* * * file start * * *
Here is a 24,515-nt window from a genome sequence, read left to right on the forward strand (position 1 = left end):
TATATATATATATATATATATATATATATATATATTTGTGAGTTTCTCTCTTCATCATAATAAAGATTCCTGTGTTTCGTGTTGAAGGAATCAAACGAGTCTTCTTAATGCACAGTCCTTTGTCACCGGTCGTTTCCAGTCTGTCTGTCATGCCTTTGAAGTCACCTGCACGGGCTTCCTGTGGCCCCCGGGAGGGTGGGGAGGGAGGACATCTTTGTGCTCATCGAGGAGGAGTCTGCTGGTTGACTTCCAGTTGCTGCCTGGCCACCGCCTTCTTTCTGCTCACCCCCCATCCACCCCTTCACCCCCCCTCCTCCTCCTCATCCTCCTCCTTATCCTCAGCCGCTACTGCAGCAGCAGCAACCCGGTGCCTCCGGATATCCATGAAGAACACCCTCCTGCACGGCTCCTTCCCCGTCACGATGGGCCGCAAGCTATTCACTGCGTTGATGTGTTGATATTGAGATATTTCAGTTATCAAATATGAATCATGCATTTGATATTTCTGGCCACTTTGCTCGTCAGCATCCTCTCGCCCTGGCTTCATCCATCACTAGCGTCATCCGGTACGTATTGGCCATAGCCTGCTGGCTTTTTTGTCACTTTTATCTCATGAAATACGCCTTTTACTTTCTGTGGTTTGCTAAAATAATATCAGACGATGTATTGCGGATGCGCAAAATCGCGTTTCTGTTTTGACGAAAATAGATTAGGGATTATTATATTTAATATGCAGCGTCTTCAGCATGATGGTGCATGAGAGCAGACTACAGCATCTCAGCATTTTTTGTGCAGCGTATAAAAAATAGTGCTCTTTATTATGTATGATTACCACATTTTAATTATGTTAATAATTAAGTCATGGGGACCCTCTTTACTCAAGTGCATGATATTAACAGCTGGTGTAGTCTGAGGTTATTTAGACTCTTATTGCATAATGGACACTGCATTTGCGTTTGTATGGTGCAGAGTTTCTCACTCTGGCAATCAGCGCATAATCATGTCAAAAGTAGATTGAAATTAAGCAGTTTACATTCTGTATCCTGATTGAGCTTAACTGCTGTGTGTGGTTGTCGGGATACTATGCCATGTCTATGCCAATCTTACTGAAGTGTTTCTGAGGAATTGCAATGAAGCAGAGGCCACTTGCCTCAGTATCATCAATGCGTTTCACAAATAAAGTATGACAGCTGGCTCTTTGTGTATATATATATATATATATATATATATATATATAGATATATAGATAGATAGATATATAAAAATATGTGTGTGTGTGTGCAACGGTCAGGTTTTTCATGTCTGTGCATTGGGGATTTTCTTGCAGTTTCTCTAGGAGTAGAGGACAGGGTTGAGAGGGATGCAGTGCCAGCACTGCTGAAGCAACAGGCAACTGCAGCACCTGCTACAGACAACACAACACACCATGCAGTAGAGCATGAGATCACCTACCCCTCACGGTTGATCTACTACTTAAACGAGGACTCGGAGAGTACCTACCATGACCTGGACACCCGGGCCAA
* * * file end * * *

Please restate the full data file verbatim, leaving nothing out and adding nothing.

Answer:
Here is a 24,515-nt window from a genome sequence, read left to right on the forward strand (position 1 = left end):
TATATATATATATATATATATATATATATATATATTTGTGAGTTTCTCTCTTCATCATAATAAAGATTCCTGTGTTTCGTGTTGAAGGAATCAAACGAGTCTTCTTAATGCACAGTCCTTTGTCACCGGTCGTTTCCAGTCTGTCTGTCATGCCTTTGAAGTCACCTGCACGGGCTTCCTGTGGCCCCCGGGAGGGTGGGGAGGGAGGACATCTTTGTGCTCATCGAGGAGGAGTCTGCTGGTTGACTTCCAGTTGCTGCCTGGCCACCGCCTTCTTTCTGCTCACCCCCCATCCACCCCTTCACCCCCCCTCCTCCTCCTCATCCTCCTCCTTATCCTCAGCCGCTACTGCAGCAGCAGCAACCCGGTGCCTCCGGATATCCATGAAGAACACCCTCCTGCACGGCTCCTTCCCCGTCACGATGGGCCGCAAGCTATTCACTGCGTTGATGTGTTGATATTGAGATATTTCAGTTATCAAATATGAATCATGCATTTGATATTTCTGGCCACTTTGCTCGTCAGCATCCTCTCGCCCTGGCTTCATCCATCACTAGCGTCATCCGGTACGTATTGGCCATAGCCTGCTGGCTTTTTTGTCACTTTTATCTCATGAAATACGCCTTTTACTTTCTGTGGTTTGCTAAAATAATATCAGACGATGTATTGCGGATGCGCAAAATCGCGTTTCTGTTTTGACGAAAATAGATTAGGGATTATTATATTTAATATGCAGCGTCTTCAGCATGATGGTGCATGAGAGCAGACTACAGCATCTCAGCATTTTTTGTGCAGCGTATAAAAAATAGTGCTCTTTATTATGTATGATTACCACATTTTAATTATGTTAATAATTAAGTCATGGGGACCCTCTTTACTCAAGTGCATGATATTAACAGCTGGTGTAGTCTGAGGTTATTTAGACTCTTATTGCATAATGGACACTGCATTTGCGTTTGTATGGTGCAGAGTTTCTCACTCTGGCAATCAGCGCATAATCATGTCAAAAGTAGATTGAAATTAAGCAGTTTACATTCTGTATCCTGATTGAGCTTAACTGCTGTGTGTGGTTGTCGGGATACTATGCCATGTCTATGCCAATCTTACTGAAGTGTTTCTGAGGAATTGCAATGAAGCAGAGGCCACTTGCCTCAGTATCATCAATGCGTTTCACAAATAAAGTATGACAGCTGGCTCTTTGTGTATATATATATATATATATATATATATATATATAGATATATAGATAGATAGATATATAAAAATATGTGTGTGTGTGTGCAACGGTCAGGTTTTTCATGTCTGTGCATTGGGGATTTTCTTGCAGTTTCTCTAGGAGTAGAGGACAGGGTTGAGAGGGATGCAGTGCCAGCACTGCTGAAGCAACAGGCAACTGCAGCACCTGCTACAGACAACACAACACACCATGCAGTAGAGCATGAGATCACCTACCCCTCACGGTTGATCTACTACTTAAACGAGGACTCGGAGAGTACCTACCATGACCTGGACACCCGGGCCAA